Old Calton Burial Ground

I think you should probably know by now, but just in case you don't, I'm a big lover of exploring graveyards and luckily for me Edinburgh is bursting with them. This one, close to Calton hill with its entrance way built into a tall outside wall and a flight of steps taking you up to the graves is, like all the city centre graveyards, full of the notable and influential in history who have called Edinburgh home. Like many of the other graveyards in the city, its graves and monuments to the dead wouldn't look out of place in any graveyard scene from a scary film. Many of these monuments to the dead so large that they are nearly impossible to see over the top of, creating a fascinating space to explore.


The burial ground was opened in 1718, prior to that the villagers of Calton which was at the western base of Calton hill had been burying their dead at the South Leith parish church but, due to the inconvenience of that, the land where the burial ground now is was bought with an access road from the village to the burial ground built. The burial ground was expanded several times with burials finally stopping in 1869. Not too far away from here is the New Calton burial ground (also worth a visit) which was built as an overspill for the Old Calton burial ground. This new burial ground served as the place of rest for the bodies that had to be exhumed when Waterloo Place was built which cut through the existing graveyard. Interestingly I've since learnt, as a result of doing a bit of research for this post, that there is a tiny part of the graveyard on the opposite side of the road which is accessible via Calton hill (the street). I have walked along that street in the past but clearly never paid close enough attention to notice this. I wonder how many others who walk that street are unaware of this too.

Within the graveyard are the remains of the former Calton jail, once the largest prison in Scotland, Jules Verne described it as resembling a small-scale version of a medieval town and it was often mistaken for the castle by visitors to the city. The prison housed murderers, fraudsters and terrorists alongside petty criminals like pickpockets. It housed both men and women and from 1914 this also included conscientious objectors as well as suffragettes, many of whom went on hunger strike, leading to them being cruelly force fed by prison guards. The remaining turreted building, the Governor's House, was built between 1815 and 1817 and other than this building and some of the jail walls, the rest of the jail was eventually demolished around 1935.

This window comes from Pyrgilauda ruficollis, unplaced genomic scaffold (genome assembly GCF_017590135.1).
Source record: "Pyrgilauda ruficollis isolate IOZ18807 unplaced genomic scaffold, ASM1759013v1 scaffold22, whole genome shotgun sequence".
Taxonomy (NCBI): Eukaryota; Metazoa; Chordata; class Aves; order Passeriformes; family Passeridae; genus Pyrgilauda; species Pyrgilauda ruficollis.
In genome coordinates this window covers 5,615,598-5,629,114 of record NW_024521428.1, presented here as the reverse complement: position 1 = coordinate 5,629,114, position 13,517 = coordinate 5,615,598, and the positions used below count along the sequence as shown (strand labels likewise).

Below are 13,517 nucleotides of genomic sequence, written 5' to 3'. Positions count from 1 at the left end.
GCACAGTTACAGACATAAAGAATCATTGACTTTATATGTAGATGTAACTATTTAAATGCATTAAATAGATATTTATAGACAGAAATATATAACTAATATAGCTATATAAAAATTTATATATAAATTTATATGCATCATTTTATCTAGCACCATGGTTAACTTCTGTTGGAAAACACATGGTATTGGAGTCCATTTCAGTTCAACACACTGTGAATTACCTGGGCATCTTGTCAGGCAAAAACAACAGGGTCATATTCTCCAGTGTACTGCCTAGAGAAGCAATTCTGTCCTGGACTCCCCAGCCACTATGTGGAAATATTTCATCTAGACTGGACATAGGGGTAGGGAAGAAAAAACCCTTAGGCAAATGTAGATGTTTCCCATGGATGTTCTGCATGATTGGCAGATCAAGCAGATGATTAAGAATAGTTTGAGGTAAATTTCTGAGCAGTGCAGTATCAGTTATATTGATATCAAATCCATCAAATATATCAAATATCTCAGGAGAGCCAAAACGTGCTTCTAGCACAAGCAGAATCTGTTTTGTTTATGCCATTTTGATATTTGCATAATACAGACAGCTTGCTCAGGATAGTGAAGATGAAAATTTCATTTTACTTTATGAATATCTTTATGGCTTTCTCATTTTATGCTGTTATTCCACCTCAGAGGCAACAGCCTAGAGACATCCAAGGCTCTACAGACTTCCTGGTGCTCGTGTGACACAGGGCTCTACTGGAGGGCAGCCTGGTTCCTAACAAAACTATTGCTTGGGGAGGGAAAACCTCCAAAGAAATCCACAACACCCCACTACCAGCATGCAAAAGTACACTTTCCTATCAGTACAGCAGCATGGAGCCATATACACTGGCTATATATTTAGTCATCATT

As I mentioned Old Calton Burial Ground is full of the well known dead from Edinburgh's past, including the philosopher David Hume, John Haig of the Haig whisky family and father of Field Marshal Haig and John Playfair, mathematician, scientist and brother of the architect James Playfair and engineer William Playfair. Playfair's grave was originally unmarked and was only given a plaque in 2011. He does however have a monument which stands on Calton hill and can be seen from the graveyard. I got to see that following a walk available on the 'Curious Edinburgh' app which has lots of good themed walks to follow at your leisure around the city.


A particularly interesting monument in the graveyard is this one with a statue of Abraham Lincoln and a freed slave giving thanks at his feet. This is an American Civil War memorial, dedicated in August 1893 to Scots who fought and died in the war, and is known as the Scottish-American Soldiers monument. It is the only monument to the American Civil War outside of the United States, was the first statue of a US President outside of its borders and is still the only statue of Lincoln in Scotland. The monument was erected at American expense in honour of a small group of Scots, all of whom fought for the Union in the war, to whom it felt indebted, wishing their graves to be marked despite their later poverty. One of this group, William Duff, is buried underneath it and the rest buried nearby.


Especially prominent in the burial ground is the Martyrs' monument (the tall obelisk in the photo above) which commemorates five political reformists from the late 18th and early 19th centuries. It was erected in 1844 and dedicated to Thomas Muir, Thomas Fyshe Palmer, William Skirving, Maurice Margarot and Joseph Gerrald. These five men, two from Scotland and three from England, were imprisoned for campaigning for parliamentary reform, inspired by the ideals of the French Revolution. They were charged with sedition and sentenced to terms of penal transportation in New South Wales. Of the five only two served their full sentences and were released. Palmer stayed in New South Wales and founded a beer brewing operation, dying en route to England whilst on a trading voyage. Margarot left the colony when his sentence was complete and was the only one of the martyrs to return to the UK. Muir escaped in the early part of 1796 and stowed away on an American ship, he eventually made his way to revolutionary France where he subsequently died. The other two both died in 1796, Gerrald of tuberculosis and Skirving of either dysentery or an overdose of laudanum.

The burial ground is definitely worth a visit and being only a shortish walk from Princes Street and close to Calton hill it's very easy to visit. Whether you're looking for a particular grave or monument or just hunting out the fascinating imagery adorning the graves here it's an interesting place to spend some time.

If you too have an interest in graveyards Edinburgh, as I've said, it is the perfect place to get your fix, whilst there are others I'm still yet to write about I have written previously about both St Cuthbert's church graveyard and Greyfriars kirkyard, follow the links to read more.

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